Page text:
I’m not a big fan of multiplayer shooters. I tend to spend most of my time either crawling through vegetation looking for a point of interest, or staring at the stats of the person who has just killed me and wondering what I could have done differently. It’s mainly a sad, contemplative experience, and it’s an experience I can easily attain by booting up various Battlefields, Halos, or Call of Duties that I own across multiple platforms. When I cracked the plastic wrap on Battlefield: Hardline, I resigned myself to another go on this melancholy merry-go-round.
I had heard only bits and pieces of the marketing for Hardline, but one of the things I’d heard was that they were going to deliver on a strong story for the single-player experience. I’ll admit that I scoffed. I’ve played my fair share of shooters, all of which have either complex stories based on a lore that I’ll never understand or essentially boil down to killing the right mans with a side of “isn’t war terrible” thrown in. While I’ve been impressed with level design and certain environmental moments that shooters have been able to present, the actual story, plot, and characters have always felt a bit amateur hour to me. Would Hardline be any different? Could it?To some degree, of course, the answer is no. The pedigree of the console shooter has put Hardline in a box that can’t be escaped, because doing so would betray the player that picked up a box with the word Battlefield on it. In a year when the country is still reeling from the realities of police profiling, aggression, and the ensuing lack of consequences, it would have been sublime if Hardline could have been a nuanced take on what it means to be a member of the police force and what it means to be a human being.
That’s not what Hardline is. That’s not what it’s meant to be, and any attempts on my part to fit it into that mold are unfair; it’s like calling out Bones for not using a half season to address the dangers of federal overreach. Hardline is a buddy cop show with all the trimmings: melodrama, larger than life personalities, and a grandiose sense of presentation. Its big success is that it makes you feel like you’ve stepped into Hawaii Five-O, Miami Vice, or Bad Boys.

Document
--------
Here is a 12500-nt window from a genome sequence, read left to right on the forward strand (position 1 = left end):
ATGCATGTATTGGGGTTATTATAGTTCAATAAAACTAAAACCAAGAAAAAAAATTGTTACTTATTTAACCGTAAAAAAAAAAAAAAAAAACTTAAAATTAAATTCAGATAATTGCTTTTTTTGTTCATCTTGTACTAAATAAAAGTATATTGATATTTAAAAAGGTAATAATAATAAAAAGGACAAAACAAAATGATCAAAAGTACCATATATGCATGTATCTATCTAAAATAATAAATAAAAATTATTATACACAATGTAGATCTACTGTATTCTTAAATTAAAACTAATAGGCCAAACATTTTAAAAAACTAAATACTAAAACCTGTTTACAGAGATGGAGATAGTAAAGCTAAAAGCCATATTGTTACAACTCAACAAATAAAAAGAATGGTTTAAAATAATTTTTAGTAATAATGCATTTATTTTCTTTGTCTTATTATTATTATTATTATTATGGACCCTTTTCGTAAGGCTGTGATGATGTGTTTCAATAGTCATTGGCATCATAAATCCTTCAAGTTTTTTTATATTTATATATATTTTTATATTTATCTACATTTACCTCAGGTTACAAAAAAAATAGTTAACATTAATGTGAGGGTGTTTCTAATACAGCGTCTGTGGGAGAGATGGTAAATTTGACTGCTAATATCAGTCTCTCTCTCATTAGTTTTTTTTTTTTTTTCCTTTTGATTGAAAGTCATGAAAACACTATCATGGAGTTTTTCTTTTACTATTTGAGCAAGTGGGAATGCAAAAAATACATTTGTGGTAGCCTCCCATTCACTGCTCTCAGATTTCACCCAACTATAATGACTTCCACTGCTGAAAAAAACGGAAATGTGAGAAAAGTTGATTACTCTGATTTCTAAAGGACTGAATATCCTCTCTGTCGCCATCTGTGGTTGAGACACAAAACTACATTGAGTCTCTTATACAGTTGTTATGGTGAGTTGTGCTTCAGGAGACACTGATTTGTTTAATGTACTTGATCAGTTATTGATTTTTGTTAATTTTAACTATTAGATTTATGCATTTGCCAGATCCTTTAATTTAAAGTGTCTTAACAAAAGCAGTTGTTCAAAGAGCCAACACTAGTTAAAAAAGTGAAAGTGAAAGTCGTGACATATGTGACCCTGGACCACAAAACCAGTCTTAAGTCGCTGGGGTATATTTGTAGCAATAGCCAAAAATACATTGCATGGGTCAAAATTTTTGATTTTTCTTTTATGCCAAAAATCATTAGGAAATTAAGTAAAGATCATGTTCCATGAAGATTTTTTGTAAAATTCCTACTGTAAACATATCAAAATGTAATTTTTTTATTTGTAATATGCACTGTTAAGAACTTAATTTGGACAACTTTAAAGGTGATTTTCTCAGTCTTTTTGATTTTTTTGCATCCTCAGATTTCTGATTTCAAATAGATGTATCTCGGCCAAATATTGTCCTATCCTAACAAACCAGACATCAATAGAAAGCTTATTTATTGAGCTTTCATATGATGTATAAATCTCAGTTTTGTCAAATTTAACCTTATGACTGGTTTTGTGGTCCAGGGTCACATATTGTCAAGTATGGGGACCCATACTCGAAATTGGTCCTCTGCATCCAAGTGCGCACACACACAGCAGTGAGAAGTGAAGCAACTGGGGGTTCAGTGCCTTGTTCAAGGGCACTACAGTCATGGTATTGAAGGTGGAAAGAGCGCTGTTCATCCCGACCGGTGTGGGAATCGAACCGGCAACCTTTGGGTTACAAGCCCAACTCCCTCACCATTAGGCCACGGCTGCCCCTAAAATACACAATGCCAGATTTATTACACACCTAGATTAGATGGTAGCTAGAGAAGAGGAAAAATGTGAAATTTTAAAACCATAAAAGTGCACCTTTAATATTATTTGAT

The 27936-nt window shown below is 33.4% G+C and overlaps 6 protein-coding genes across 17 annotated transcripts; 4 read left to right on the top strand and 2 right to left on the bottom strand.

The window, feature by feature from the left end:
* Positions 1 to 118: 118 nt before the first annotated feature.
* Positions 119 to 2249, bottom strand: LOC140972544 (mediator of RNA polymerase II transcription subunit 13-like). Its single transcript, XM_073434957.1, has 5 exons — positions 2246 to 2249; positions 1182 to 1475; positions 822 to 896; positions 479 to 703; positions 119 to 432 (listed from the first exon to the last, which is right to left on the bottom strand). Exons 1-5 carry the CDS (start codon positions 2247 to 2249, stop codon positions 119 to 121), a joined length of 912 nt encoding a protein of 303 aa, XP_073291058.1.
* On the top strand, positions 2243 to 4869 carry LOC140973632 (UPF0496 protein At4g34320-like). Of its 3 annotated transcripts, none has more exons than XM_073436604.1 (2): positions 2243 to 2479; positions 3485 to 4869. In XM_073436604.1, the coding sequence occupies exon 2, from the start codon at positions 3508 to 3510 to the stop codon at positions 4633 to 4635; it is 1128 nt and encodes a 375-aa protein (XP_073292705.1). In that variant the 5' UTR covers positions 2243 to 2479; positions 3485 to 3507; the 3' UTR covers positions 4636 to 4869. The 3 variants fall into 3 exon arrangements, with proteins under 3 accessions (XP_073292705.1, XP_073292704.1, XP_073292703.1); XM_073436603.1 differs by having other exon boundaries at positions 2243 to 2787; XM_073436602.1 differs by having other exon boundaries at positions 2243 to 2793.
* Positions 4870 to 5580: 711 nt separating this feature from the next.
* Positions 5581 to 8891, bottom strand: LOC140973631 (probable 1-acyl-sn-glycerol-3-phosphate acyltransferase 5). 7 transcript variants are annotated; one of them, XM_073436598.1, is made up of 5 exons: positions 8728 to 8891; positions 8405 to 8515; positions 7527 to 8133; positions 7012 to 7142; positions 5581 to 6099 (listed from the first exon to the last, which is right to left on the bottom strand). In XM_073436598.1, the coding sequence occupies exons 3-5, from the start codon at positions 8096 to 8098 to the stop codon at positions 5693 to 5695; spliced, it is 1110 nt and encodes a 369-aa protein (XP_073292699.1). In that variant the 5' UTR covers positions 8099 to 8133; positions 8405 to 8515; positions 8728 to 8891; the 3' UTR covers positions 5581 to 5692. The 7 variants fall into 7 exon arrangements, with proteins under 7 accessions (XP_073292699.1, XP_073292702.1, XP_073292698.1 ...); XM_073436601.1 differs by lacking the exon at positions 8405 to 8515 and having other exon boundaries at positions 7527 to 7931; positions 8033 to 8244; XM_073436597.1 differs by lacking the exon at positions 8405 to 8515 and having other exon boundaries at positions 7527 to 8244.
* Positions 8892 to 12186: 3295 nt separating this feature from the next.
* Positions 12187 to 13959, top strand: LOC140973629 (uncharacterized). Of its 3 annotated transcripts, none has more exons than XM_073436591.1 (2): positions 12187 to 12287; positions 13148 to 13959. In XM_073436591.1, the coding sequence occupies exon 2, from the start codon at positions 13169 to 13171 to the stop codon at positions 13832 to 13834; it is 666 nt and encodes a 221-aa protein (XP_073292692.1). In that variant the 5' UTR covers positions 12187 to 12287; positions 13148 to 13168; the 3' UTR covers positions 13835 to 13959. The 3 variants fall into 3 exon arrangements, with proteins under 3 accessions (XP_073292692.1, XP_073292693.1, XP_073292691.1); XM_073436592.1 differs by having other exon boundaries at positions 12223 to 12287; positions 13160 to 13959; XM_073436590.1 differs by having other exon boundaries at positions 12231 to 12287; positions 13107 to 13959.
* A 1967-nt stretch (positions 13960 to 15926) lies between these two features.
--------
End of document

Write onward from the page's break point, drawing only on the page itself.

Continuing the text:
Every cop is a bit of a pompous badass (yourself included!), you’re never quite sure who’s crooked, and there are enough drug dealers to fill a stadium. The plot points, though utterly predictable, give the game a pace that serves it well – high excitement firefights and chases followed by calmer moments and stealthy bits. The game is literally divided into 10 episodes. When you quit, there’s a short “Next Time On” video that plays, teasing the next episode. When you load, there’s a short “Previously On” to recap what’s been happening.
The game encourages non-lethality by giving you points for arresting criminals instead of just shooting them in the head or clubbing them to death, which is a nice touch, but there’s no real consequence (other than unlocking certain guns or parts of guns slower) to shooting every single person you ever encounter. It’s a bit stranger in this context, just because you’re not in a warzone. A lot of the criminals are probably just underling gang members, following orders, trying to do what they know and maybe make a better life for themselves. They’re not enemy combatants. Still, none of them have any hesitance on immediately opening fire on a policeman.
Hardline surprised me. I’ve actually felt engaged with the story in a way that I don’t think I’ve felt with a shooter for quite a while, if ever. Part of it is the presentation; there are a large number of cutscenes that are proper cutscenes where you lose control and the camera pans around both the player character and his peers. It makes the game feel more cinematic, more story-driven than the common shooter in-game plot point, where you never leave first-person-view.
Also, there are entire sections that are played without ever firing a shot. It’s a calculated risk for the genre, but I feel like it pays off. It makes the story feel like it’s about more than just aiming the right gun at the right person and squeezing the trigger until they fall down. Sure, everything’s a bit over the top and campy, but Hardline stands out from other modern shooters for me because of those qualities. Instead of being bland and samey, it feels new. Or, well, new-ish. It has me legitimately excited about seeing where the story goes next.
Oh, and there’s also multiplayer, which is the exact opposite of all this and is all about shooting and being better than other people and flying helicopters into hillsides.